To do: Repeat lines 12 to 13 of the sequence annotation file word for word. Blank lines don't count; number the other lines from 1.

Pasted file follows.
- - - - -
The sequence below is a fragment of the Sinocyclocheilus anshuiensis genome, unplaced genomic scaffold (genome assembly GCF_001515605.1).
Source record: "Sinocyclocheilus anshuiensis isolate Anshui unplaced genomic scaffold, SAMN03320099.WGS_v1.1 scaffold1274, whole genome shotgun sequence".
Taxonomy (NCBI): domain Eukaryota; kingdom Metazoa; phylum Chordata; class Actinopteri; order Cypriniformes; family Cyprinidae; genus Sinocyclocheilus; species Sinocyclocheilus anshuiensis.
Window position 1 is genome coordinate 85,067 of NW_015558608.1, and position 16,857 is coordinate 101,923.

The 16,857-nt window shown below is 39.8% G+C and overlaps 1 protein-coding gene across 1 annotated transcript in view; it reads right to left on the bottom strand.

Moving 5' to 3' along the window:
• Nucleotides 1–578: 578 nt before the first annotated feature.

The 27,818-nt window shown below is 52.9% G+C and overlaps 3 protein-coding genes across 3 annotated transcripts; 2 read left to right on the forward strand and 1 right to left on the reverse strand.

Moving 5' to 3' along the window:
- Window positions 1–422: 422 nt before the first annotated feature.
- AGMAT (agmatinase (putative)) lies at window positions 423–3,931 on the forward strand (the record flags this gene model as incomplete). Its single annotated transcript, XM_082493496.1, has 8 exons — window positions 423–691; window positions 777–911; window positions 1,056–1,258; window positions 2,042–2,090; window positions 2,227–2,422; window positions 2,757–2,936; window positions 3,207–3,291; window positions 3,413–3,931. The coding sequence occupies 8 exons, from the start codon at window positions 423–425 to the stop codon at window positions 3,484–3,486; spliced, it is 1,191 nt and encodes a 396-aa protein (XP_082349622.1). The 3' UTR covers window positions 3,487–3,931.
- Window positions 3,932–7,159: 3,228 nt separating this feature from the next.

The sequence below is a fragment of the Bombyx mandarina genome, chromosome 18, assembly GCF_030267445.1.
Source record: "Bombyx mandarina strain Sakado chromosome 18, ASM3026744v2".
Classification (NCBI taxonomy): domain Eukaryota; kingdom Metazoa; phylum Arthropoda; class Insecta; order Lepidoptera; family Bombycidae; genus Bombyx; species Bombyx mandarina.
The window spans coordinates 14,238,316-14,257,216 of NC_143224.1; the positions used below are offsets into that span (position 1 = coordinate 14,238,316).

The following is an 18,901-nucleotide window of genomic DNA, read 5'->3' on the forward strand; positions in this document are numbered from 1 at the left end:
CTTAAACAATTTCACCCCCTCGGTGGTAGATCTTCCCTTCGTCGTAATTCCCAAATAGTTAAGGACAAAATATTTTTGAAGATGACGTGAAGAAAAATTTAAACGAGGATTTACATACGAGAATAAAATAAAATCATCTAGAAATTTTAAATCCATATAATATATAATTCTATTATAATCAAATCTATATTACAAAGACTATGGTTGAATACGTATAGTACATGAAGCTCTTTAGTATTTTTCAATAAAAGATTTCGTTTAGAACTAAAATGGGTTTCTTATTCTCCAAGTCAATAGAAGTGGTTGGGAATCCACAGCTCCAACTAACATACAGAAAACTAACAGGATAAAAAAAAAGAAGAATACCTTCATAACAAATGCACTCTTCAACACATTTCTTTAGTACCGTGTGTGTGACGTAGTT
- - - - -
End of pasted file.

- Window positions 3,932–7,159: 3,228 nt separating this feature from the next.

The sequence below is a fragment of the Bombyx mandarina genome, chromosome 18, assembly GCF_030267445.1.